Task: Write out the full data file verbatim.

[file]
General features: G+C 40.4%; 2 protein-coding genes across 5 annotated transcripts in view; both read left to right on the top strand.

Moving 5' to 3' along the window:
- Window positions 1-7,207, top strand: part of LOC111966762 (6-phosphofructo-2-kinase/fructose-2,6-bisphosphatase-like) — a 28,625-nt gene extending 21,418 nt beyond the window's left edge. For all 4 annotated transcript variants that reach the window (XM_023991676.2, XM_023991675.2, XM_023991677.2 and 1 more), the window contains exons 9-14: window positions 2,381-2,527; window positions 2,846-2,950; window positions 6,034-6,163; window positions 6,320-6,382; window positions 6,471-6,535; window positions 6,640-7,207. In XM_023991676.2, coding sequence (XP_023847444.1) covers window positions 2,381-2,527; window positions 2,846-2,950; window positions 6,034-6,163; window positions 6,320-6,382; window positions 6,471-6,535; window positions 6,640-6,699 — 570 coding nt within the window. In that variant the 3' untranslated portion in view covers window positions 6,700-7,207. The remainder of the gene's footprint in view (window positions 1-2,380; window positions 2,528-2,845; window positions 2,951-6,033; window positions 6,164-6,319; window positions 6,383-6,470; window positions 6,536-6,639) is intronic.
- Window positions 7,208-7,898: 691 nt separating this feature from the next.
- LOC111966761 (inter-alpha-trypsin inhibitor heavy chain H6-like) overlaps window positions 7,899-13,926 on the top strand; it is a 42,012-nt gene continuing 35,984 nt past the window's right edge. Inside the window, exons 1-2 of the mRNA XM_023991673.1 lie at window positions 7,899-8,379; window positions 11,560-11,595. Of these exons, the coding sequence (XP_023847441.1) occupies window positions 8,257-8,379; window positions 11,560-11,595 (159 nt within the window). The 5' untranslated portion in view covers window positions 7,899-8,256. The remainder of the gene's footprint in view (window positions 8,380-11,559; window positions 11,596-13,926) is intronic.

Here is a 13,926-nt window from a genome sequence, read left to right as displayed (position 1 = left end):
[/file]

General features: G+C 40.4%; 2 protein-coding genes across 5 annotated transcripts in view; both read left to right on the top strand.

Moving 5' to 3' along the window:
- Window positions 1-7,207, top strand: part of LOC111966762 (6-phosphofructo-2-kinase/fructose-2,6-bisphosphatase-like) — a 28,625-nt gene extending 21,418 nt beyond the window's left edge. For all 4 annotated transcript variants that reach the window (XM_023991676.2, XM_023991675.2, XM_023991677.2 and 1 more), the window contains exons 9-14: window positions 2,381-2,527; window positions 2,846-2,950; window positions 6,034-6,163; window positions 6,320-6,382; window positions 6,471-6,535; window positions 6,640-7,207. In XM_023991676.2, coding sequence (XP_023847444.1) covers window positions 2,381-2,527; window positions 2,846-2,950; window positions 6,034-6,163; window positions 6,320-6,382; window positions 6,471-6,535; window positions 6,640-6,699 — 570 coding nt within the window. In that variant the 3' untranslated portion in view covers window positions 6,700-7,207. The remainder of the gene's footprint in view (window positions 1-2,380; window positions 2,528-2,845; window positions 2,951-6,033; window positions 6,164-6,319; window positions 6,383-6,470; window positions 6,536-6,639) is intronic.
- Window positions 7,208-7,898: 691 nt separating this feature from the next.
- LOC111966761 (inter-alpha-trypsin inhibitor heavy chain H6-like) overlaps window positions 7,899-13,926 on the top strand; it is a 42,012-nt gene continuing 35,984 nt past the window's right edge. Inside the window, exons 1-2 of the mRNA XM_023991673.1 lie at window positions 7,899-8,379; window positions 11,560-11,595. Of these exons, the coding sequence (XP_023847441.1) occupies window positions 8,257-8,379; window positions 11,560-11,595 (159 nt within the window). The 5' untranslated portion in view covers window positions 7,899-8,256. The remainder of the gene's footprint in view (window positions 8,380-11,559; window positions 11,596-13,926) is intronic.

Here is a 13,926-nt window from a genome sequence, read left to right as displayed (position 1 = left end):